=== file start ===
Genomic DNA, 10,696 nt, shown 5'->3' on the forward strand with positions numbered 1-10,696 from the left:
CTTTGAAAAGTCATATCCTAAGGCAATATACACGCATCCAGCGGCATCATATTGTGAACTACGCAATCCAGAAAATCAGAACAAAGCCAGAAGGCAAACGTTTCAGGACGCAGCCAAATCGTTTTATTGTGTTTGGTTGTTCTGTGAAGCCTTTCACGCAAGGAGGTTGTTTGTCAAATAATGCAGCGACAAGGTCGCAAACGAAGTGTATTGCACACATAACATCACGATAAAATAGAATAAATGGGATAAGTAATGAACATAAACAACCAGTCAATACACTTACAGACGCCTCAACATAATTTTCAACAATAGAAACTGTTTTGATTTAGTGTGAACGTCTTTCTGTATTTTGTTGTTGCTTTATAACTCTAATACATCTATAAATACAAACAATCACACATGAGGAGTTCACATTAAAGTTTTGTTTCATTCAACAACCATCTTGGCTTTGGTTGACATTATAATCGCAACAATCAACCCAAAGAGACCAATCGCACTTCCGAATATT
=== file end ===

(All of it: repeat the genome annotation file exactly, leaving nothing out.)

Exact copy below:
Genomic DNA, 10,696 nt, shown 5'->3' on the forward strand with positions numbered 1-10,696 from the left:
CTTTGAAAAGTCATATCCTAAGGCAATATACACGCATCCAGCGGCATCATATTGTGAACTACGCAATCCAGAAAATCAGAACAAAGCCAGAAGGCAAACGTTTCAGGACGCAGCCAAATCGTTTTATTGTGTTTGGTTGTTCTGTGAAGCCTTTCACGCAAGGAGGTTGTTTGTCAAATAATGCAGCGACAAGGTCGCAAACGAAGTGTATTGCACACATAACATCACGATAAAATAGAATAAATGGGATAAGTAATGAACATAAACAACCAGTCAATACACTTACAGACGCCTCAACATAATTTTCAACAATAGAAACTGTTTTGATTTAGTGTGAACGTCTTTCTGTATTTTGTTGTTGCTTTATAACTCTAATACATCTATAAATACAAACAATCACACATGAGGAGTTCACATTAAAGTTTTGTTTCATTCAACAACCATCTTGGCTTTGGTTGACATTATAATCGCAACAATCAACCCAAAGAGACCAATCGCACTTCCGAATATT